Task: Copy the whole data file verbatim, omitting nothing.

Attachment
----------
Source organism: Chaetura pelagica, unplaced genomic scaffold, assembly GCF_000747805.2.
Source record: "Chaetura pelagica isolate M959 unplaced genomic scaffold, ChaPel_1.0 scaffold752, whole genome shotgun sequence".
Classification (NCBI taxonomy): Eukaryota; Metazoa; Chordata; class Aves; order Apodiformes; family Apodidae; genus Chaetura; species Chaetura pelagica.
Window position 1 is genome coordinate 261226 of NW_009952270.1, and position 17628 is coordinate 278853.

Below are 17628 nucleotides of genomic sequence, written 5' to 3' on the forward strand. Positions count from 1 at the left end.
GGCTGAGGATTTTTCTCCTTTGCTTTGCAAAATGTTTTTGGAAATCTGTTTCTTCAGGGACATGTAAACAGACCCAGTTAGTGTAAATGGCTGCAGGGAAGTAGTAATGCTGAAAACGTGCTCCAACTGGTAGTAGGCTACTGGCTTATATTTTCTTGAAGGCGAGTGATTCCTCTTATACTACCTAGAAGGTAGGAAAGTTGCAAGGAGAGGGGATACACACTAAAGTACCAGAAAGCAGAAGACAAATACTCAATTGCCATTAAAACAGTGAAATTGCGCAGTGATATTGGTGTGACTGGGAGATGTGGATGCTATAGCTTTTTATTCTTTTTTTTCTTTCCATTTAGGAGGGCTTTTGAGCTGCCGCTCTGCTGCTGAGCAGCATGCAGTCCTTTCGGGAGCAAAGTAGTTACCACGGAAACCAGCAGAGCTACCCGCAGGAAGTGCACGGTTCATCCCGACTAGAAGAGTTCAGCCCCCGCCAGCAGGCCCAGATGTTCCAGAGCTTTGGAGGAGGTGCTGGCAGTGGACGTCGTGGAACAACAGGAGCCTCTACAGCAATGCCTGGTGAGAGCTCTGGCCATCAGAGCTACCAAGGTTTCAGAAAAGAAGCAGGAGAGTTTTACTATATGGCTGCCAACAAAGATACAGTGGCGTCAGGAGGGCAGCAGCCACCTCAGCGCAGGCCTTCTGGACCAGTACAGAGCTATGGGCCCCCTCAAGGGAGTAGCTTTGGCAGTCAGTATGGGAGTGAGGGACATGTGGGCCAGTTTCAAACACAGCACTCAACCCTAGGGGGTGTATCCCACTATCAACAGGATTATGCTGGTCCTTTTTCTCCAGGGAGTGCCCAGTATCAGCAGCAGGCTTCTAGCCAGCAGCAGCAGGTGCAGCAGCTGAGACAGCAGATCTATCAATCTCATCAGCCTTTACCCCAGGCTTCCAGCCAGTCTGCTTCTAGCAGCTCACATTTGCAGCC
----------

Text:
Source organism: Chaetura pelagica, unplaced genomic scaffold, assembly GCF_000747805.2.
Source record: "Chaetura pelagica isolate M959 unplaced genomic scaffold, ChaPel_1.0 scaffold752, whole genome shotgun sequence".
Classification (NCBI taxonomy): Eukaryota; Metazoa; Chordata; class Aves; order Apodiformes; family Apodidae; genus Chaetura; species Chaetura pelagica.
Window position 1 is genome coordinate 261226 of NW_009952270.1, and position 17628 is coordinate 278853.

Below are 17628 nucleotides of genomic sequence, written 5' to 3' on the forward strand. Positions count from 1 at the left end.
GGCTGAGGATTTTTCTCCTTTGCTTTGCAAAATGTTTTTGGAAATCTGTTTCTTCAGGGACATGTAAACAGACCCAGTTAGTGTAAATGGCTGCAGGGAAGTAGTAATGCTGAAAACGTGCTCCAACTGGTAGTAGGCTACTGGCTTATATTTTCTTGAAGGCGAGTGATTCCTCTTATACTACCTAGAAGGTAGGAAAGTTGCAAGGAGAGGGGATACACACTAAAGTACCAGAAAGCAGAAGACAAATACTCAATTGCCATTAAAACAGTGAAATTGCGCAGTGATATTGGTGTGACTGGGAGATGTGGATGCTATAGCTTTTTATTCTTTTTTTTCTTTCCATTTAGGAGGGCTTTTGAGCTGCCGCTCTGCTGCTGAGCAGCATGCAGTCCTTTCGGGAGCAAAGTAGTTACCACGGAAACCAGCAGAGCTACCCGCAGGAAGTGCACGGTTCATCCCGACTAGAAGAGTTCAGCCCCCGCCAGCAGGCCCAGATGTTCCAGAGCTTTGGAGGAGGTGCTGGCAGTGGACGTCGTGGAACAACAGGAGCCTCTACAGCAATGCCTGGTGAGAGCTCTGGCCATCAGAGCTACCAAGGTTTCAGAAAAGAAGCAGGAGAGTTTTACTATATGGCTGCCAACAAAGATACAGTGGCGTCAGGAGGGCAGCAGCCACCTCAGCGCAGGCCTTCTGGACCAGTACAGAGCTATGGGCCCCCTCAAGGGAGTAGCTTTGGCAGTCAGTATGGGAGTGAGGGACATGTGGGCCAGTTTCAAACACAGCACTCAACCCTAGGGGGTGTATCCCACTATCAACAGGATTATGCTGGTCCTTTTTCTCCAGGGAGTGCCCAGTATCAGCAGCAGGCTTCTAGCCAGCAGCAGCAGGTGCAGCAGCTGAGACAGCAGATCTATCAATCTCATCAGCCTTTACCCCAGGCTTCCAGCCAGTCTGCTTCTAGCAGCTCACATTTGCAGCC